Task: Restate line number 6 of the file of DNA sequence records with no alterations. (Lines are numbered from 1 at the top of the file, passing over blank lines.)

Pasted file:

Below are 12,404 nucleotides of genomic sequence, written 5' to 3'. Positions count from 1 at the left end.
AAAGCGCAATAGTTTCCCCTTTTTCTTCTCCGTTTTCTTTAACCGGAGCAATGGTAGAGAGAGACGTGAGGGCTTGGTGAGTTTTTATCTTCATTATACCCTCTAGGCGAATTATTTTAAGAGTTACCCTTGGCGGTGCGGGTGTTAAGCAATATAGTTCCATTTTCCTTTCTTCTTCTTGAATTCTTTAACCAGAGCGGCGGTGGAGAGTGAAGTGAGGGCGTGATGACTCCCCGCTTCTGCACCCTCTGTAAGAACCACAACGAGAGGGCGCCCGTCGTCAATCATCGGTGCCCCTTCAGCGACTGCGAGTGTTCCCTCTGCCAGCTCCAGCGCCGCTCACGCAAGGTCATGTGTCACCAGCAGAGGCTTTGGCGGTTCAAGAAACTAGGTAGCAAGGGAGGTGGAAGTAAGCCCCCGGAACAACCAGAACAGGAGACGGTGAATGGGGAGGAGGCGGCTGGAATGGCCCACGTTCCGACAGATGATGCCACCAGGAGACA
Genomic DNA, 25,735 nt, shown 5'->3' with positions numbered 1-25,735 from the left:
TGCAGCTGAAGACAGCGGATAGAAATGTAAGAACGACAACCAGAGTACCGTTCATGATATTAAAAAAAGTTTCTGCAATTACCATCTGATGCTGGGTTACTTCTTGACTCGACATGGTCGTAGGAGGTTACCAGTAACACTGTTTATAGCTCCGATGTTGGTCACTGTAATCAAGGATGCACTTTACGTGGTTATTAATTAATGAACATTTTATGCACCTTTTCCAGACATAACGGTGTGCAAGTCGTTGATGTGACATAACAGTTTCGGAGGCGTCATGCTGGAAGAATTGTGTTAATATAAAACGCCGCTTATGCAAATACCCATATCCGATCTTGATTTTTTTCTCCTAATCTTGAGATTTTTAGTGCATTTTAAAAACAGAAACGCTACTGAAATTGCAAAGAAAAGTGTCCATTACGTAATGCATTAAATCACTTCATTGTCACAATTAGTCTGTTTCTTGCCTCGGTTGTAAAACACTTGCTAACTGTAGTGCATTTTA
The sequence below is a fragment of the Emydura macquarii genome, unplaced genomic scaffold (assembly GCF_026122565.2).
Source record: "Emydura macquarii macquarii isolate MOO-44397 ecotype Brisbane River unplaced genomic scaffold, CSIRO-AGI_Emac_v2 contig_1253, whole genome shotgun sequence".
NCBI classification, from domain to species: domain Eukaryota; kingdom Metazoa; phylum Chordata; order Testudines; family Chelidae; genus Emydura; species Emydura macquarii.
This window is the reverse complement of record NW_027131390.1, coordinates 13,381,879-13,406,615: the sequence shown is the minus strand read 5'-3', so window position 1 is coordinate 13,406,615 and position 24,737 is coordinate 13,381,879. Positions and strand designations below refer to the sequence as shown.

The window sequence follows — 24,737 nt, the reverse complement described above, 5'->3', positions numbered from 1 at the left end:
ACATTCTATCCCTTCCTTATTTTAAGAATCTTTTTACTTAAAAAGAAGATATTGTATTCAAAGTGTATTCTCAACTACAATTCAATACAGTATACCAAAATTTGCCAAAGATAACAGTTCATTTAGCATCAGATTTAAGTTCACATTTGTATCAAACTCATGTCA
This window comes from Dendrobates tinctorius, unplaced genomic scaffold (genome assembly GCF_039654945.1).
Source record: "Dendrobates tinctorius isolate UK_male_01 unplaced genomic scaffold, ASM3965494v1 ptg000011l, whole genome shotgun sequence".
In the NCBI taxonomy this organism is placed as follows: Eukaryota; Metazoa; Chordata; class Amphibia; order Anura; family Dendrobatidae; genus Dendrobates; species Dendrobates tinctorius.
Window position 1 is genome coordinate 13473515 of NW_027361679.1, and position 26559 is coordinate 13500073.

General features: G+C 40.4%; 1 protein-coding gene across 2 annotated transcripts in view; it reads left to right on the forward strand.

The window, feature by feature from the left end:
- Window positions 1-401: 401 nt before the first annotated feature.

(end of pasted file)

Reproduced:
Source record: "Emydura macquarii macquarii isolate MOO-44397 ecotype Brisbane River unplaced genomic scaffold, CSIRO-AGI_Emac_v2 contig_1253, whole genome shotgun sequence".